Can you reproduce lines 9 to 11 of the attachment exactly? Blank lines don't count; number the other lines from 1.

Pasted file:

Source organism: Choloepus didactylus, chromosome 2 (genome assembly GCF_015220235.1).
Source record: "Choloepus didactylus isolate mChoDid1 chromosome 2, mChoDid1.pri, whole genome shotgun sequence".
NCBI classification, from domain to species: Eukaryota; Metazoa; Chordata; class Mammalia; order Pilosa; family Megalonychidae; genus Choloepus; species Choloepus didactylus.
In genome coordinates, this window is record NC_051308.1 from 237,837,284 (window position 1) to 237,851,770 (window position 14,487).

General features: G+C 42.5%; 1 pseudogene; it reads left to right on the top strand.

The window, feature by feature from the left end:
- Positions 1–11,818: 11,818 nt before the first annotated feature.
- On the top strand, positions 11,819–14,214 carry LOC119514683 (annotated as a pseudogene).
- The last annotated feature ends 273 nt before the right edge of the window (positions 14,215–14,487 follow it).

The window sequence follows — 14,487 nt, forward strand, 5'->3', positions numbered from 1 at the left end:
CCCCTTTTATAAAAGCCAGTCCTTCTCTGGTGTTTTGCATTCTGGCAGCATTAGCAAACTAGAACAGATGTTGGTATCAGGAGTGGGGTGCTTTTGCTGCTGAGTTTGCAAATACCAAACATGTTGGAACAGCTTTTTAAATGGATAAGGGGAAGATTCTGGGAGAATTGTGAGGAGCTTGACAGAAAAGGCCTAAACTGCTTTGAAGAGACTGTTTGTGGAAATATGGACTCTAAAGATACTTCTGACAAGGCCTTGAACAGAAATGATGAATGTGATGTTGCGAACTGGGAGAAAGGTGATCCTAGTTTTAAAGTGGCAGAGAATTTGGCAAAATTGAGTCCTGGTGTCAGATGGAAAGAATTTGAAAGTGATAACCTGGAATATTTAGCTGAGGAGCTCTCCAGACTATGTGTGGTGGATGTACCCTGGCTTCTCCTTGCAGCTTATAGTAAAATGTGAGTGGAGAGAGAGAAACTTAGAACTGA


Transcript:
- The last annotated feature ends 273 nt before the right edge of the window (positions 14,215–14,487 follow it).

The window sequence follows — 14,487 nt, forward strand, 5'->3', positions numbered from 1 at the left end:
CCCCTTTTATAAAAGCCAGTCCTTCTCTGGTGTTTTGCATTCTGGCAGCATTAGCAAACTAGAACAGATGTTGGTATCAGGAGTGGGGTGCTTTTGCTGCTGAGTTTGCAAATACCAAACATGTTGGAACAGCTTTTTAAATGGATAAGGGGAAGATTCTGGGAGAATTGTGAGGAGCTTGACAGAAAAGGCCTAAACTGCTTTGAAGAGACTGTTTGTGGAAATATGGACTCTAAAGATACTTCTGACAAGGCCTTGAACAGAAATGATGAATGTGATGTTGCGAACTGGGAGAAAGGTGATCCTAGTTTTAAAGTGGCAGAGAATTTGGCAAAATTGAGTCCTGGTGTCAGATGGAAAGAATTTGAAAGTGATAACCTGGAATATTTAGCTGAGGAGCTCTCCAGACTATGTGTGGTGGATGTACCCTGGCTTCTCCTTGCAGCTTATAGTAAAATGTGAGTGGAGAGAGAGAAACTTAGAACTGA